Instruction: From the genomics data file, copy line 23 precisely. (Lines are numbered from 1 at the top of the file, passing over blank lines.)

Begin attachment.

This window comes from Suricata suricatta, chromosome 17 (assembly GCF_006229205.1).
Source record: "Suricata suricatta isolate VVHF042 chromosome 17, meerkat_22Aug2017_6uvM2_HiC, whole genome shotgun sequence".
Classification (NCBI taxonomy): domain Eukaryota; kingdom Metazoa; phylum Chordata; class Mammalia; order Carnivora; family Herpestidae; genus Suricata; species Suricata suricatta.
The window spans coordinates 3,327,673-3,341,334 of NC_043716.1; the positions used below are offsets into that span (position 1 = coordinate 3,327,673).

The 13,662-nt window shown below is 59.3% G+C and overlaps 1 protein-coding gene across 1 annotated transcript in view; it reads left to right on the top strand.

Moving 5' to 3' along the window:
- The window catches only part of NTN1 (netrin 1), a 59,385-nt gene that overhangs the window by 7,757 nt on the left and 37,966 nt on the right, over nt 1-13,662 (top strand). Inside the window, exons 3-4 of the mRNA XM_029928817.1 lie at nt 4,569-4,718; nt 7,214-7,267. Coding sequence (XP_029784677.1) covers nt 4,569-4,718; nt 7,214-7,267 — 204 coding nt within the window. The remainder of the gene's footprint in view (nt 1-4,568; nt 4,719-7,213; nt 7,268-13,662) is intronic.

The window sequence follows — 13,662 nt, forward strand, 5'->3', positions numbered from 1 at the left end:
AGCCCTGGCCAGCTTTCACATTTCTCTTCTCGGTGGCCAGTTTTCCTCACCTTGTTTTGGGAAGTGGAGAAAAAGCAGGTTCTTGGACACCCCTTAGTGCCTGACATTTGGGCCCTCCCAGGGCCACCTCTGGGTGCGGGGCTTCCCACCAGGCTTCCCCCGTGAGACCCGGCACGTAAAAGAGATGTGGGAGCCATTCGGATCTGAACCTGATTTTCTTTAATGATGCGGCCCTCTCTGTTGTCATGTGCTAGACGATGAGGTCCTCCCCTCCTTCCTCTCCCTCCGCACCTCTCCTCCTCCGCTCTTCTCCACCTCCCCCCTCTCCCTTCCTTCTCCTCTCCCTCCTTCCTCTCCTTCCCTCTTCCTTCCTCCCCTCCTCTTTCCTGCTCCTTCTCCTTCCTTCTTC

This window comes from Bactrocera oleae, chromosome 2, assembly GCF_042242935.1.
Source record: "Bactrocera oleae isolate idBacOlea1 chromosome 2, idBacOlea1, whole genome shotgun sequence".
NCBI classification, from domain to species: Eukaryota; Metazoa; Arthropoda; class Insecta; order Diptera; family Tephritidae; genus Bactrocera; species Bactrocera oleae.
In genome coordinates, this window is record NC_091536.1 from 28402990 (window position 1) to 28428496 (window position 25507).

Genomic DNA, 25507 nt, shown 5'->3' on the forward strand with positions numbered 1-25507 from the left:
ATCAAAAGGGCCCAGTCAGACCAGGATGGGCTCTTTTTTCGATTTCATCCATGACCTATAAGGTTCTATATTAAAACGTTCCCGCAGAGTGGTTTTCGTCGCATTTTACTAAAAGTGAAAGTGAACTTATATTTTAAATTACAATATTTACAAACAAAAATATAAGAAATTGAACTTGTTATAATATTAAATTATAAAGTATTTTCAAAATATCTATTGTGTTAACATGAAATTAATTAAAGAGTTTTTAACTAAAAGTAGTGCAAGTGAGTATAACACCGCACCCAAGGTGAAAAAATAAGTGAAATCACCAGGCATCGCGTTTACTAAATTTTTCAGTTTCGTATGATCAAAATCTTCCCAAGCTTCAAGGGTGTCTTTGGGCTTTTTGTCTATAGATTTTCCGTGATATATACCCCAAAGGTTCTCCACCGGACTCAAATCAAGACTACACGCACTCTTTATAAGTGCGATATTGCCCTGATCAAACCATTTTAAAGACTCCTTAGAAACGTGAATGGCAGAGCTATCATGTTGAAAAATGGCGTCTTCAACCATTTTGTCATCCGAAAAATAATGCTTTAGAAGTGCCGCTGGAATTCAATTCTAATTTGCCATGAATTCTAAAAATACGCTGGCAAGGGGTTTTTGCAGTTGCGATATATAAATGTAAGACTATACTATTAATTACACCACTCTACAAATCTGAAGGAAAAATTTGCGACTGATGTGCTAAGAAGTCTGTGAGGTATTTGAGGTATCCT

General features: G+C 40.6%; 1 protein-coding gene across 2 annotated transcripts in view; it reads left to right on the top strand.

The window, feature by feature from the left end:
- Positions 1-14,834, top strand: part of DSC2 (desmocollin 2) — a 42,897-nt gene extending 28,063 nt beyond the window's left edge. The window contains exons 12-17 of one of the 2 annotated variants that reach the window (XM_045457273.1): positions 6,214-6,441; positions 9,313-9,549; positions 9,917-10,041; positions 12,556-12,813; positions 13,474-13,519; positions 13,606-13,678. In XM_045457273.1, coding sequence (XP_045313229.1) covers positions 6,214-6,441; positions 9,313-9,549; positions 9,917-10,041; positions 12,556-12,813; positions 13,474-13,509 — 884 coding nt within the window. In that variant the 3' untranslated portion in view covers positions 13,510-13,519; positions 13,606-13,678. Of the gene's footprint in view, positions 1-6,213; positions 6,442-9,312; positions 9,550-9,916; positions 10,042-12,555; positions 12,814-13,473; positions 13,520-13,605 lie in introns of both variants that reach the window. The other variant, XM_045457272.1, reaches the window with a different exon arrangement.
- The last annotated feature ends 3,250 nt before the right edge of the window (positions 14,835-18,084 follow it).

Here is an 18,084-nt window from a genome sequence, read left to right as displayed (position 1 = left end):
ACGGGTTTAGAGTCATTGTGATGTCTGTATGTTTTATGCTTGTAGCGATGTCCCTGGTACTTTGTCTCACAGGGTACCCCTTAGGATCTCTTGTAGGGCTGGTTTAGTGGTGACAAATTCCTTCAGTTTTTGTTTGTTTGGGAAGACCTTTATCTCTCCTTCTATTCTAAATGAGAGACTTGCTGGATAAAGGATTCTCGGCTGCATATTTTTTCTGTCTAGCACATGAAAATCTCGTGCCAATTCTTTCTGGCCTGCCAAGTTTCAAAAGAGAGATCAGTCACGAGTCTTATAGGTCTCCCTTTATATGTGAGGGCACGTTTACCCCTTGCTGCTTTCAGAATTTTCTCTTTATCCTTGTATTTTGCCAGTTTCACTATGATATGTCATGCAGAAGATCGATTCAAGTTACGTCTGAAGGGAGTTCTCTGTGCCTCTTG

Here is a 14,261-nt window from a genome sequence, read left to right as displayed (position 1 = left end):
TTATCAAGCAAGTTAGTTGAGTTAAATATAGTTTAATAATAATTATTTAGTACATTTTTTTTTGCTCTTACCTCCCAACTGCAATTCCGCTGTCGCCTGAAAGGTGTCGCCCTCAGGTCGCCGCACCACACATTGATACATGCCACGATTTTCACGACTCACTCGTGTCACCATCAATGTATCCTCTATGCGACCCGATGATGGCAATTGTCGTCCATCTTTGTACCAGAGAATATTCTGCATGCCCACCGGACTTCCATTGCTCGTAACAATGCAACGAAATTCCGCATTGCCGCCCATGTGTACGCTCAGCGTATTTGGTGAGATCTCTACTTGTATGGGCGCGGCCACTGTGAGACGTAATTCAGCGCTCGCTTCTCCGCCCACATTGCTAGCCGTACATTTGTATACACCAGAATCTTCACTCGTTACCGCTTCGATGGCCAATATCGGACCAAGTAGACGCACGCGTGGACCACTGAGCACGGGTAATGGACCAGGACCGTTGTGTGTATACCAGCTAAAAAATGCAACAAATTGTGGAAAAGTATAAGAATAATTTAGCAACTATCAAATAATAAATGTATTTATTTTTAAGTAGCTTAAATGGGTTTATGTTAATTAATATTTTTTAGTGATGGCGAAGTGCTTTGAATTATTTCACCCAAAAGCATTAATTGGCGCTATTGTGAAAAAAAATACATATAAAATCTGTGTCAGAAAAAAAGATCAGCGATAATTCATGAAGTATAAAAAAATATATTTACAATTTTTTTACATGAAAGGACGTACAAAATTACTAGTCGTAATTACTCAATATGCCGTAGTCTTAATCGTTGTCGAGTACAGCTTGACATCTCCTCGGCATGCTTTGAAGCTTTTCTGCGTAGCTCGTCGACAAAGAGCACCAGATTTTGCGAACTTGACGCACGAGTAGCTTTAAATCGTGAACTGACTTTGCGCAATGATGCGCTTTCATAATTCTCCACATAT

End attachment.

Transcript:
TTATCAAGCAAGTTAGTTGAGTTAAATATAGTTTAATAATAATTATTTAGTACATTTTTTTTTGCTCTTACCTCCCAACTGCAATTCCGCTGTCGCCTGAAAGGTGTCGCCCTCAGGTCGCCGCACCACACATTGATACATGCCACGATTTTCACGACTCACTCGTGTCACCATCAATGTATCCTCTATGCGACCCGATGATGGCAATTGTCGTCCATCTTTGTACCAGAGAATATTCTGCATGCCCACCGGACTTCCATTGCTCGTAACAATGCAACGAAATTCCGCATTGCCGCCCATGTGTACGCTCAGCGTATTTGGTGAGATCTCTACTTGTATGGGCGCGGCCACTGTGAGACGTAATTCAGCGCTCGCTTCTCCGCCCACATTGCTAGCCGTACATTTGTATACACCAGAATCTTCACTCGTTACCGCTTCGATGGCCAATATCGGACCAAGTAGACGCACGCGTGGACCACTGAGCACGGGTAATGGACCAGGACCGTTGTGTGTATACCAGCTAAAAAATGCAACAAATTGTGGAAAAGTATAAGAATAATTTAGCAACTATCAAATAATAAATGTATTTATTTTTAAGTAGCTTAAATGGGTTTATGTTAATTAATATTTTTTAGTGATGGCGAAGTGCTTTGAATTATTTCACCCAAAAGCATTAATTGGCGCTATTGTGAAAAAAAATACATATAAAATCTGTGTCAGAAAAAAAGATCAGCGATAATTCATGAAGTATAAAAAAATATATTTACAATTTTTTTACATGAAAGGACGTACAAAATTACTAGTCGTAATTACTCAATATGCCGTAGTCTTAATCGTTGTCGAGTACAGCTTGACATCTCCTCGGCATGCTTTGAAGCTTTTCTGCGTAGCTCGTCGACAAAGAGCACCAGATTTTGCGAACTTGACGCACGAGTAGCTTTAAATCGTGAACTGACTTTGCGCAATGATGCGCTTTCATAATTCTCCACATAT